To what extent do the university pipers themselves call the tune when the government pays for their work? The government, like any sponsor, is keenly aware of its influence, and has known the answer to this question since the 1950s, when it began to dominate the funding of basic research in universities in the United States. In 1954, the president of the United States ordered the then four-year-old National Science Foundation to report the effect that federal research money has on educational institutions. [...] NSF gives the answer to the president in scientistic language:
It would be unrealistic to claim that Federal contracts and grants for research at universities have exercised no influence over the types and fields of research undertaken by the institutions. For example, Agency X has funds for support of a given type of work. Professor A at University Y applies for funds to carry on a project in this area...One of [his] assistants...is taken on the staff as an instructor or even assistant professor. He, too, applies for support for the same type of work and before long University Y has a strong department in the particular area. One cannot conclude that the influence of Agency X was detrimental, but one can say the Agency did influence the direction of research at University Y and perhaps the number of young scientists with the particular research interest.[\quote]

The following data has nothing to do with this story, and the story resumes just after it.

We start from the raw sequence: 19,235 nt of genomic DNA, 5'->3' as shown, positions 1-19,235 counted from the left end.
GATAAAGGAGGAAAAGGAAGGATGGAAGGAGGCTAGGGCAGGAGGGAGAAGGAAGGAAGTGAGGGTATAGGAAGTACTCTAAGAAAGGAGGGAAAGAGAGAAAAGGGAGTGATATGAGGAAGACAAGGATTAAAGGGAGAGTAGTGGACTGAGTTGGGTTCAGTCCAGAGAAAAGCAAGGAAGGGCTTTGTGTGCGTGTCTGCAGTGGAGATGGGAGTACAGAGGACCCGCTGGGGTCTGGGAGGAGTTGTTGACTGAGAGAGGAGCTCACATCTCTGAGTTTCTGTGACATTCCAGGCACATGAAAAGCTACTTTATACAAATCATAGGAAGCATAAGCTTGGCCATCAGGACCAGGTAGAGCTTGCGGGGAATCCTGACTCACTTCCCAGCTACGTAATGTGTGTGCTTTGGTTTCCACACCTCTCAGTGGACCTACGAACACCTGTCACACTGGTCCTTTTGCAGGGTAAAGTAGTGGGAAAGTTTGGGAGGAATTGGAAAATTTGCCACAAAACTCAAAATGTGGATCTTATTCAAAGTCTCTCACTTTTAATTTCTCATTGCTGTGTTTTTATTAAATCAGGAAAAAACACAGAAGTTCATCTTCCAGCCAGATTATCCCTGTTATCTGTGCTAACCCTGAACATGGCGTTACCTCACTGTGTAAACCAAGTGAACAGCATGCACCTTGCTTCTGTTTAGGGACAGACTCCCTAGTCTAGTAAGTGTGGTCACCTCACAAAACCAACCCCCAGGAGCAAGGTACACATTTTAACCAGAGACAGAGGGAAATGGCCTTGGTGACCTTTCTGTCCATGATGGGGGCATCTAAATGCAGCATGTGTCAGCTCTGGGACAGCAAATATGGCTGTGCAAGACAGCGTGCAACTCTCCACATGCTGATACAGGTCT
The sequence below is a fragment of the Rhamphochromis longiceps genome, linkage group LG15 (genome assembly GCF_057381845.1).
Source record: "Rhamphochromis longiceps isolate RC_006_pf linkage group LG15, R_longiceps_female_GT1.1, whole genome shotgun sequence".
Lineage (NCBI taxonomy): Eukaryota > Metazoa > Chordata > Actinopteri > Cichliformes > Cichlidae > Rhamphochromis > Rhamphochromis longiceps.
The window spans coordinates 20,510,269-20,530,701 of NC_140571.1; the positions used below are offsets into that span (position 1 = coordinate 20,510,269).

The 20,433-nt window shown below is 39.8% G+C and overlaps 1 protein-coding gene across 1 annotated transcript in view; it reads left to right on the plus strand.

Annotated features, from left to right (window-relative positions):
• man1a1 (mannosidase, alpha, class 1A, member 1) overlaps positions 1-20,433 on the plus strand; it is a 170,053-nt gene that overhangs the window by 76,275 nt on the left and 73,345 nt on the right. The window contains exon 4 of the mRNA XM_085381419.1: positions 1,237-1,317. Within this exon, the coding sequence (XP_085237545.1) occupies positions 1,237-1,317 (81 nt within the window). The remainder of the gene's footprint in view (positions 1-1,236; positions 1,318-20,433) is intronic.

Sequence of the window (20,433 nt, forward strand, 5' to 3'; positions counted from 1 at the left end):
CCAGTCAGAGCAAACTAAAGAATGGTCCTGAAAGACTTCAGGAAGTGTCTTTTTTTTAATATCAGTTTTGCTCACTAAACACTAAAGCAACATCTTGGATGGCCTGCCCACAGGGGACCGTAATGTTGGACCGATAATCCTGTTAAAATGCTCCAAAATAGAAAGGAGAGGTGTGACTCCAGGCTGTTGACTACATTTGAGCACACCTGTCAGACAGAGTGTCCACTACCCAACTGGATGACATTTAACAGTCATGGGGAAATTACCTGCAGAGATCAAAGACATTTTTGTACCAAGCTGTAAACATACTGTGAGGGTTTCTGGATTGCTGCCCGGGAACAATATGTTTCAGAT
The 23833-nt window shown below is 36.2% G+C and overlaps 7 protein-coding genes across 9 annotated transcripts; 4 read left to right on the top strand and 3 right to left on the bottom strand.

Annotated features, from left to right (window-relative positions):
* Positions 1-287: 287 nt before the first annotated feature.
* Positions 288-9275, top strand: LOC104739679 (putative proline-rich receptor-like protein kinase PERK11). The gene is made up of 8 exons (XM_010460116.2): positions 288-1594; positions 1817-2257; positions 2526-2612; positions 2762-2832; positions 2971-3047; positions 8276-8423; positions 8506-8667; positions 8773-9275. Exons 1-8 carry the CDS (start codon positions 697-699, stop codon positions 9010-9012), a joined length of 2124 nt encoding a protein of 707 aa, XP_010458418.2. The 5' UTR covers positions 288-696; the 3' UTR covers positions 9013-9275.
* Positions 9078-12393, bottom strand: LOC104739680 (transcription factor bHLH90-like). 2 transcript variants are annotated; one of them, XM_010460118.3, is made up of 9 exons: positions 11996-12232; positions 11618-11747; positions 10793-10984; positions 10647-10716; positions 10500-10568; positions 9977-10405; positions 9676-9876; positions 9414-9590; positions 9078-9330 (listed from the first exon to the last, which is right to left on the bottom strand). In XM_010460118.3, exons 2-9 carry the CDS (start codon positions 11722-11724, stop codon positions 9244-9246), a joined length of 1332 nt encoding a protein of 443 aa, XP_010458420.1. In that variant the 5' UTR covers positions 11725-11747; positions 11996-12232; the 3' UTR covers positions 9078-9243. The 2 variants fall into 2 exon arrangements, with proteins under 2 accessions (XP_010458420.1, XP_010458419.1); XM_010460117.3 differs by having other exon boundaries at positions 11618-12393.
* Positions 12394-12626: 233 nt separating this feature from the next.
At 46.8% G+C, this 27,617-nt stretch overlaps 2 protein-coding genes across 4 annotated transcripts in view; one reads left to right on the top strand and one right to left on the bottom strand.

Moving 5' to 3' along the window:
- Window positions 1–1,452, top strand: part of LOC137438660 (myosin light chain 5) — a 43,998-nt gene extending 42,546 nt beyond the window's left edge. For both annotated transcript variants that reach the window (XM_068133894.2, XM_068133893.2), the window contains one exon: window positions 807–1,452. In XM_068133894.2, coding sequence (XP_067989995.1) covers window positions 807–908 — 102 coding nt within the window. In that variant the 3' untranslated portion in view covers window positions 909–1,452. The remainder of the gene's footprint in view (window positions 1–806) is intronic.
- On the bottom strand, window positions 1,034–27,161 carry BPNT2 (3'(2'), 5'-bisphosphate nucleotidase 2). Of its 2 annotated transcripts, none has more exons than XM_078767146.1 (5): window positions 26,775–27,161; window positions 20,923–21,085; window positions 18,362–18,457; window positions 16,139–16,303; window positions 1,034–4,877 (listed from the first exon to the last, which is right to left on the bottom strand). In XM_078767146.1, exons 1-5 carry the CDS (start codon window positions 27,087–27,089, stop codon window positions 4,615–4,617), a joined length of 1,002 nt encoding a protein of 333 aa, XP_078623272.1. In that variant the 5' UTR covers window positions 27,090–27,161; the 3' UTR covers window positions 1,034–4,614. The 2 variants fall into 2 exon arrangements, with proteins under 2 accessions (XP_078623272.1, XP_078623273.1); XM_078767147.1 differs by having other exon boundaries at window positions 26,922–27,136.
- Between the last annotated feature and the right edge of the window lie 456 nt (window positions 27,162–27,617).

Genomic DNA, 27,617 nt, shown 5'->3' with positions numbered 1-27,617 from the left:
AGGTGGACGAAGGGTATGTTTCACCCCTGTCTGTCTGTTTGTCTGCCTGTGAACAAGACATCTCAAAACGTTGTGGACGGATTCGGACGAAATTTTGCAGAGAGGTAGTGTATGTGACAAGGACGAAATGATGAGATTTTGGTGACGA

Clearly, the government understands not only that it influences the content of research at "University Y," but that it also programs new scientists with particular research interests.
OK, so the US government has been sponsoring science since the '50s, and they know how much of an influence they have--creating generations of scientists with directed curiosities that serve the military. So we know they are going to use every advantage they have to push their agenda.
What then does the government do with these loyal scientists? Let's see an example.
According to the military funding description for one particular project, this physics faculty member at UC-Irvine was researching techniques to simulate nuclear weapons
UCI physics professors Norman Rostoker and Nathan Rynn ran a plasma physics research project titled "Electron Beam Switching Experiment." In their proposal to work on the project under government contract, they described what they had been doing and what they planned to do:
We are evaluating energy storage devices that involve accumulation of electrons in a magnetic trap and rapid release of the energy by magnetic switching. … We also plan to study several other methods to produce short intense radiation pulses.
Nowhere do the researchers say why anyone would want to produce short intense radiation pulses. The funding agency is, by contrast, straightforward:
Objective: Develop ultra high power sources for simulating nuclear weapon effects and having energy storage capabilities significantly exceeding present simulators.